I am indebted to my old confrère André Jacob for drawing my attention to an upcoming musical event entitled ‘Beyond the Marches’, information for which is reproduced below. You’ll see that I have highlighted a passage that reads, “Six of the finest young folk musicians from Wales and England come together to explore and celebrate the shared history and culture of the two nations”. As you might imagine, this got me thinking about our “shared history and culture” and so, now infused with the spirit of sharing, I feel compelled to share my thoughts with you.
Let’s look at our ‘shared history’, and where better to begin than with our first contact with the Angles, Saxons, Jutes and Frisians who invaded Romano-Welsh Britain following the collapse of the empire. What this episode tells us is that the ancestors of the modern English introduced themselves as invaders. In the centuries that followed these Germanic peoples pushed west and north, taking more of our territory, killing, expelling or enslaving our people, until we were left with little more than what we today call Wales.
The aggression and conquest continued, until the death of Llywelyn in 1282 and that of his brother Dafydd the following year, their children either killed or imprisoned to ensure no succession. This was followed by a period in which we were treated as second-class citizens in our own country, a colonialist system that an African-American or a Tibetan would understand. This discriminatory system was one of the causes of Glyndŵr’s great war for national liberation that began in 1400 and explains why so many rallied to his cause.
Glyndŵr was unsuccessful but victory at Bosworth in 1485 put a Welshman (of sorts) on the throne of England and things began to look up . . . if only for the Welsh aristocracy and gentry. Harri Tudur and his son Henry VIII decreed that Welshmen would in future be treated exactly the same as Englishmen . . . because there would be no recognition of any distinct Welsh identity.
The next great stage in the ‘shared history’ came with the Industrial Revolution, which saw our people and our natural resources exploited for the glory of imperial England. And so it has continued to the present day when we can now add colonisation to the list.
As for the ‘shared culture’ referred to, where in England can you hear penillion sung? Where are the great English practitioners of cynghanedd to be found? Just as with history’s march, the cultural influences are all one way, as they must always be between a colony and the country that exploits and dominates that colony. So who’s responsible for this insulting nonsense, this pretence that Wales and England are equal, each having influenced the other?
The body organising ‘Beyond the Marches’ is Trac (Traddodiadau Cerdd Cymru / Music Traditions Wales), Charity Commission number 1085422. Trac is also a company limited by guarantee, No 4106014, with the charity’s trustees also acting as directors of the company. Among these director-trustees are “performer, author and TV producer” Eiry Palfrey, Cardiff folk singer Frank Hennessy, radio celeb Huw Stephens, Dafydd Iwan, and the man currently campaigning to be re-elected Labour MP for Cardiff West, Kevin Brennan. Trac is funded by the Arts Council of Wales, the ‘Welsh’ Government and the National Lottery.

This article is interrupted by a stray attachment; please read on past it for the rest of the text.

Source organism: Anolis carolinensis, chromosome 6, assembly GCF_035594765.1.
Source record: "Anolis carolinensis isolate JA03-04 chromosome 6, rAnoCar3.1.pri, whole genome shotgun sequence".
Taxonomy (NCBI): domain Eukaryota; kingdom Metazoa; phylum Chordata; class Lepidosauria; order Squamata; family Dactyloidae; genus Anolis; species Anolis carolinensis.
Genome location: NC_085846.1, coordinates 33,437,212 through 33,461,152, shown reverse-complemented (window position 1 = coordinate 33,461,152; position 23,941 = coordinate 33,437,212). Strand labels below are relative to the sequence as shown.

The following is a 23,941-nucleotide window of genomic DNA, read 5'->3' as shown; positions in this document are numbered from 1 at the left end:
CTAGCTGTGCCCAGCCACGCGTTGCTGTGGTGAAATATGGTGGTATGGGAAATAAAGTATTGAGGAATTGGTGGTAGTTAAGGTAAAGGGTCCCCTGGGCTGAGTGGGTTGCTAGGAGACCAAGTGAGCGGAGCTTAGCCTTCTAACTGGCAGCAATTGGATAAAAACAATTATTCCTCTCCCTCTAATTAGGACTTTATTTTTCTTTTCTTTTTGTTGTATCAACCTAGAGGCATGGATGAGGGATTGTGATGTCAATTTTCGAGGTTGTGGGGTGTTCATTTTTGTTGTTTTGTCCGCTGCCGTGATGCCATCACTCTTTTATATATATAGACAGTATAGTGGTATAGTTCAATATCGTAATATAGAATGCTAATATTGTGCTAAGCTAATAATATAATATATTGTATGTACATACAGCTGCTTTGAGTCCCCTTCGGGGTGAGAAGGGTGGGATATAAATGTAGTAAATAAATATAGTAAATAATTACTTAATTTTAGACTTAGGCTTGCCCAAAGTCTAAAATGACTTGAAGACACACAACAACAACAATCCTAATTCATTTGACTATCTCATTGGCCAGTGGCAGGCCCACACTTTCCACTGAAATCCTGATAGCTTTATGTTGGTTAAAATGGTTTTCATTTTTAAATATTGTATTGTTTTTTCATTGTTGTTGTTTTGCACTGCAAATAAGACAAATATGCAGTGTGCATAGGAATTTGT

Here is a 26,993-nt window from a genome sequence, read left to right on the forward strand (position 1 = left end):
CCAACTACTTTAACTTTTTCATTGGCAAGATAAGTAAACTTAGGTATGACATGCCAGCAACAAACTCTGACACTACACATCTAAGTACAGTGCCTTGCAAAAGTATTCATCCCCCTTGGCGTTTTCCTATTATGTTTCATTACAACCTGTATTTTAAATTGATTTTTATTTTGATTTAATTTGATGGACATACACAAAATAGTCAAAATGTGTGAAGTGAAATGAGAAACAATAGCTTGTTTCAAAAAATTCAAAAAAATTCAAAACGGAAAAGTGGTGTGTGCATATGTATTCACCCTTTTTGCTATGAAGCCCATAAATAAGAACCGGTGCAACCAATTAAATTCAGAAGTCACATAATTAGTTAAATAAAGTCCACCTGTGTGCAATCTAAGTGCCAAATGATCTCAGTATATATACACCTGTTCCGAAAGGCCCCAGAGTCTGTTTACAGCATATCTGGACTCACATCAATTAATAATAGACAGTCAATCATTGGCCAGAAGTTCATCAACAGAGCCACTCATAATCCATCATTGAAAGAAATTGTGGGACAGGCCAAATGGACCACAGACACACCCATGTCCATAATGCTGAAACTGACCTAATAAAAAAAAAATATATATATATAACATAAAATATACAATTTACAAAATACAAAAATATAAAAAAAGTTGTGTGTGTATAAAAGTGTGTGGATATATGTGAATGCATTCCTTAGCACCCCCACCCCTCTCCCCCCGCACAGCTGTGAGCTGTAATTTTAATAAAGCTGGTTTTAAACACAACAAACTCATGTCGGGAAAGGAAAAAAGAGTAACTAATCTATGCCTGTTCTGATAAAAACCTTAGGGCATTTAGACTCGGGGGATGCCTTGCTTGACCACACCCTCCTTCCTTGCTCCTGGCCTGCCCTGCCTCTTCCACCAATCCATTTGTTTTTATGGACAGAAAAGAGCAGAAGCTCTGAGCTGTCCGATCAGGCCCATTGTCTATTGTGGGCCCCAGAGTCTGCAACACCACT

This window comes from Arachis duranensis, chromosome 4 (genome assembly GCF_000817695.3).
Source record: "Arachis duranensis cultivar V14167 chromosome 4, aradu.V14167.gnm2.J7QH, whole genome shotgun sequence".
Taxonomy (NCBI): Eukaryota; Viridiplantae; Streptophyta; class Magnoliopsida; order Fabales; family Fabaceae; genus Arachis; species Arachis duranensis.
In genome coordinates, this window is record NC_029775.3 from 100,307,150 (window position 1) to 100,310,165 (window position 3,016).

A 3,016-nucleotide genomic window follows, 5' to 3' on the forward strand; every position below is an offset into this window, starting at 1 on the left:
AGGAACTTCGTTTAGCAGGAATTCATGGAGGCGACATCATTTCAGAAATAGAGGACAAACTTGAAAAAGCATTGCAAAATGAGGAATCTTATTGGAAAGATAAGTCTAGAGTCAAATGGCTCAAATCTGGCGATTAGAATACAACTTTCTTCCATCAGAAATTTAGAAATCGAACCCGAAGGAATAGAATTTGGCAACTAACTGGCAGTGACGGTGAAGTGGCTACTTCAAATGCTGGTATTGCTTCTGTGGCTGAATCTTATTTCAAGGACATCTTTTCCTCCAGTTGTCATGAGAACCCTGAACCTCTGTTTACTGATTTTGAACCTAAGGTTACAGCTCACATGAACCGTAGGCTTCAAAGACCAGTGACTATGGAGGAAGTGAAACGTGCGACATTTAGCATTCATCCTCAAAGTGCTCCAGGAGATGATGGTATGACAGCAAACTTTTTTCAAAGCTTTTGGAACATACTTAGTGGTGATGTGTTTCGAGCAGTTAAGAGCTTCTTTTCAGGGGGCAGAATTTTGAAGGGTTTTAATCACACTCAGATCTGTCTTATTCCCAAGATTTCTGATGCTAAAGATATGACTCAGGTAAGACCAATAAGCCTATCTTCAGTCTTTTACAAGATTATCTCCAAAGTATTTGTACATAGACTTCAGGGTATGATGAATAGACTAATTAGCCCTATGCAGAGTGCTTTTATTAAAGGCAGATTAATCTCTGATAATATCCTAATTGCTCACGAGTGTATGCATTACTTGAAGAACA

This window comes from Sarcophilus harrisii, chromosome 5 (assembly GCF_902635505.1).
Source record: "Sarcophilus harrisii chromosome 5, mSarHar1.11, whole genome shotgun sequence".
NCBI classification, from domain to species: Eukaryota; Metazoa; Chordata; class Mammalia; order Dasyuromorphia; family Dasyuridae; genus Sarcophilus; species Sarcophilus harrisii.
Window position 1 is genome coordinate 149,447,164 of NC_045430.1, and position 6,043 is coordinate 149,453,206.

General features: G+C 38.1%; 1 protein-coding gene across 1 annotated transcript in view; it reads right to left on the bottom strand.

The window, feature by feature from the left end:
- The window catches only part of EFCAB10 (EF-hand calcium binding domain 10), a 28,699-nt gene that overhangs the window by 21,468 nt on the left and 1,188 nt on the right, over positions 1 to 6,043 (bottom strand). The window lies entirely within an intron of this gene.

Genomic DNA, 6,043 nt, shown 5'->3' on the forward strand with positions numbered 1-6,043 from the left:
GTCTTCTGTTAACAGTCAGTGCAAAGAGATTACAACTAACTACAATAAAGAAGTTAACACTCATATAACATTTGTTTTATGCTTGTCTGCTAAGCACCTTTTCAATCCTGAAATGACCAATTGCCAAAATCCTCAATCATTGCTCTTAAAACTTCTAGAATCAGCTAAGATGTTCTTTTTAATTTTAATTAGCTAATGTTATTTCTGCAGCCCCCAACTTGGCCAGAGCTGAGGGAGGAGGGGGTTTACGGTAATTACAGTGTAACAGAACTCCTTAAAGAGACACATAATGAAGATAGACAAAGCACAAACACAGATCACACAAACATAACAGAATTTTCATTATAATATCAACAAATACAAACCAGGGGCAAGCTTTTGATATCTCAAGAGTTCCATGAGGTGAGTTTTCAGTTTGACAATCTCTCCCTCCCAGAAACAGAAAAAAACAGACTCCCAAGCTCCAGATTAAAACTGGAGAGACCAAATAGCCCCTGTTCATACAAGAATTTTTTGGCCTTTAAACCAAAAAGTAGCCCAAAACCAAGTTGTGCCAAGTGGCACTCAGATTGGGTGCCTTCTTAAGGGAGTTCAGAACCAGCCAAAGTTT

Trac appears to be run by director Danny Kilbride, manager Blanche Rowen, with Angharad Jenkins serving as project officer. It might help if I knew a bit more about Danny Kilbride and Blanche Rowen. Kilbride lives in the Mount Pleasant area of Swansea, and the charity is registered at the same address. Though the company is registered at an address in the neighbouring Uplands area. I know little about Blanche Rowen beyond that she performs with a Mike Gulston.
It would be easy to think of Trac as something like the cultural organisations one encounters in totalitarian states – funded by the government and designed to keep artists and ‘creatives’ in order to ensure that nothing subversive emerges. Or am I being unkind? Even if I am, and at the very least, Trac carries the hallmarks of a Welsh Third Sector body funded by the Labour Party to serve Labour Party interests and promote the Unionist message. Which makes it look like yet more squalid politicking using public funding.
How else could anyone interpret ‘Beyond the Marches’, a musical event clearly promoting the idea that there is little or no difference between Wales and England? Such a perfect way to push the Unionist, Better Together message. And this being done just days before the general election, with concerts in Aberystwyth on May 2nd, Cardiff on May 3rd, and London on May 4th. Will these concerts end with Rule Britannia and God Save the Queen?
Perhaps next year, before the Assembly elections, Trac can balance things out by organising a few concerts promoting the message that Wales is most definitely a different country to England, and one that has always been abused and exploited by England, so remember this when you go to vote . . . but it ain’t gonna happen.